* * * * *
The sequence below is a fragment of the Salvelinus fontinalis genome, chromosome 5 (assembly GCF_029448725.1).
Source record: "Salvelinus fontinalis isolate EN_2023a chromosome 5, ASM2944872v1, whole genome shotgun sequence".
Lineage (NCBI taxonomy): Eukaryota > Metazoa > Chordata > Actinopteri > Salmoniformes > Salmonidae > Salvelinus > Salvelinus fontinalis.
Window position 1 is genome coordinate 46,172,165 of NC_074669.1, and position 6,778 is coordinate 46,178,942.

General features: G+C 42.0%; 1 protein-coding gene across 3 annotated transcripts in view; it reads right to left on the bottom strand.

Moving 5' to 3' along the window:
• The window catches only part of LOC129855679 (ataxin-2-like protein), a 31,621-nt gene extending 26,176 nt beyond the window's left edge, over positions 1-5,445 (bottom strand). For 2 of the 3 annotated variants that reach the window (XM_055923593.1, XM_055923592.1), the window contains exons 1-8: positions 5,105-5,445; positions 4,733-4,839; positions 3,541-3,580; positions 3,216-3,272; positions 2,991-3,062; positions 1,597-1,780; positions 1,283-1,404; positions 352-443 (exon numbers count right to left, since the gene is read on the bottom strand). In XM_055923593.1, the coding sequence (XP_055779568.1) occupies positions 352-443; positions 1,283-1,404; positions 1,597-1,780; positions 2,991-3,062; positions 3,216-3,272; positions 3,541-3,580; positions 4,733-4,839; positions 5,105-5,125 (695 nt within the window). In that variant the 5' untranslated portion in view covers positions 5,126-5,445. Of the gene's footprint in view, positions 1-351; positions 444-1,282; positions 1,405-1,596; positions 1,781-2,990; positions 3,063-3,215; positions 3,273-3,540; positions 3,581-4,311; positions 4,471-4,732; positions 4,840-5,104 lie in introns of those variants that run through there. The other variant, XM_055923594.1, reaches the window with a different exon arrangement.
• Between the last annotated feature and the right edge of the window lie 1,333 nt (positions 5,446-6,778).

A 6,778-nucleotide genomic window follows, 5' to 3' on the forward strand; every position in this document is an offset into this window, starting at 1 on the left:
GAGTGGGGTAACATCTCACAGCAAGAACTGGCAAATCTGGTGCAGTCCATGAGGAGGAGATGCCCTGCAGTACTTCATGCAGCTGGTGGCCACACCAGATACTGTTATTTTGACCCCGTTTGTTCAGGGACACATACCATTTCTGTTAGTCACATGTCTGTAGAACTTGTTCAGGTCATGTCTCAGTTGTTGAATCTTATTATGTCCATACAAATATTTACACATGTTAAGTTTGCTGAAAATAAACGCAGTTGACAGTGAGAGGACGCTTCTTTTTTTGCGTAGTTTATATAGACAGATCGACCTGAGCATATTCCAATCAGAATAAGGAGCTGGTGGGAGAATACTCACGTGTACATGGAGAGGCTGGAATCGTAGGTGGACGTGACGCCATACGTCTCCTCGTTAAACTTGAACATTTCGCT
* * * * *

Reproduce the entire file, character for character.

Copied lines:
The sequence below is a fragment of the Salvelinus fontinalis genome, chromosome 5 (assembly GCF_029448725.1).
Source record: "Salvelinus fontinalis isolate EN_2023a chromosome 5, ASM2944872v1, whole genome shotgun sequence".
Lineage (NCBI taxonomy): Eukaryota > Metazoa > Chordata > Actinopteri > Salmoniformes > Salmonidae > Salvelinus > Salvelinus fontinalis.
Window position 1 is genome coordinate 46,172,165 of NC_074669.1, and position 6,778 is coordinate 46,178,942.

General features: G+C 42.0%; 1 protein-coding gene across 3 annotated transcripts in view; it reads right to left on the bottom strand.

Moving 5' to 3' along the window:
• The window catches only part of LOC129855679 (ataxin-2-like protein), a 31,621-nt gene extending 26,176 nt beyond the window's left edge, over positions 1-5,445 (bottom strand). For 2 of the 3 annotated variants that reach the window (XM_055923593.1, XM_055923592.1), the window contains exons 1-8: positions 5,105-5,445; positions 4,733-4,839; positions 3,541-3,580; positions 3,216-3,272; positions 2,991-3,062; positions 1,597-1,780; positions 1,283-1,404; positions 352-443 (exon numbers count right to left, since the gene is read on the bottom strand). In XM_055923593.1, the coding sequence (XP_055779568.1) occupies positions 352-443; positions 1,283-1,404; positions 1,597-1,780; positions 2,991-3,062; positions 3,216-3,272; positions 3,541-3,580; positions 4,733-4,839; positions 5,105-5,125 (695 nt within the window). In that variant the 5' untranslated portion in view covers positions 5,126-5,445. Of the gene's footprint in view, positions 1-351; positions 444-1,282; positions 1,405-1,596; positions 1,781-2,990; positions 3,063-3,215; positions 3,273-3,540; positions 3,581-4,311; positions 4,471-4,732; positions 4,840-5,104 lie in introns of those variants that run through there. The other variant, XM_055923594.1, reaches the window with a different exon arrangement.
• Between the last annotated feature and the right edge of the window lie 1,333 nt (positions 5,446-6,778).

A 6,778-nucleotide genomic window follows, 5' to 3' on the forward strand; every position in this document is an offset into this window, starting at 1 on the left:
GAGTGGGGTAACATCTCACAGCAAGAACTGGCAAATCTGGTGCAGTCCATGAGGAGGAGATGCCCTGCAGTACTTCATGCAGCTGGTGGCCACACCAGATACTGTTATTTTGACCCCGTTTGTTCAGGGACACATACCATTTCTGTTAGTCACATGTCTGTAGAACTTGTTCAGGTCATGTCTCAGTTGTTGAATCTTATTATGTCCATACAAATATTTACACATGTTAAGTTTGCTGAAAATAAACGCAGTTGACAGTGAGAGGACGCTTCTTTTTTTGCGTAGTTTATATAGACAGATCGACCTGAGCATATTCCAATCAGAATAAGGAGCTGGTGGGAGAATACTCACGTGTACATGGAGAGGCTGGAATCGTAGGTGGACGTGACGCCATACGTCTCCTCGTTAAACTTGAACATTTCGCT